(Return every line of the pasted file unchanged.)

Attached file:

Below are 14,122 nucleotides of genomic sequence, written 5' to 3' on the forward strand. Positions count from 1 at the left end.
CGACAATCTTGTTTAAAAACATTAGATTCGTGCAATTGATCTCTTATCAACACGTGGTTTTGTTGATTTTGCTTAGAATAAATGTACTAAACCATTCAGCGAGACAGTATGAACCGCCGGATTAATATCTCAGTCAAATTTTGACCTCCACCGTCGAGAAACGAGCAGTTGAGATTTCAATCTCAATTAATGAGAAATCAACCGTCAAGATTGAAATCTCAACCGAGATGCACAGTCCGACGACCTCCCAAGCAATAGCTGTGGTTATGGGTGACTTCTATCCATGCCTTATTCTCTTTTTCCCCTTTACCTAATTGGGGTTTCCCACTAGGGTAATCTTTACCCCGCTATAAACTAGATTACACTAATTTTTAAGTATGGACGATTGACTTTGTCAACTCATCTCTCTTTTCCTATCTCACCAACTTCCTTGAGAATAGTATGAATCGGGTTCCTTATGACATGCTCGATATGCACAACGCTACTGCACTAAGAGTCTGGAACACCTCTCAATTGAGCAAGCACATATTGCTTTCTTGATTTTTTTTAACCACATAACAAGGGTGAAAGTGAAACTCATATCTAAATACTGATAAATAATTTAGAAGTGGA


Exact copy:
Below are 14,122 nucleotides of genomic sequence, written 5' to 3' on the forward strand. Positions count from 1 at the left end.
CGACAATCTTGTTTAAAAACATTAGATTCGTGCAATTGATCTCTTATCAACACGTGGTTTTGTTGATTTTGCTTAGAATAAATGTACTAAACCATTCAGCGAGACAGTATGAACCGCCGGATTAATATCTCAGTCAAATTTTGACCTCCACCGTCGAGAAACGAGCAGTTGAGATTTCAATCTCAATTAATGAGAAATCAACCGTCAAGATTGAAATCTCAACCGAGATGCACAGTCCGACGACCTCCCAAGCAATAGCTGTGGTTATGGGTGACTTCTATCCATGCCTTATTCTCTTTTTCCCCTTTACCTAATTGGGGTTTCCCACTAGGGTAATCTTTACCCCGCTATAAACTAGATTACACTAATTTTTAAGTATGGACGATTGACTTTGTCAACTCATCTCTCTTTTCCTATCTCACCAACTTCCTTGAGAATAGTATGAATCGGGTTCCTTATGACATGCTCGATATGCACAACGCTACTGCACTAAGAGTCTGGAACACCTCTCAATTGAGCAAGCACATATTGCTTTCTTGATTTTTTTTAACCACATAACAAGGGTGAAAGTGAAACTCATATCTAAATACTGATAAATAATTTAGAAGTGGA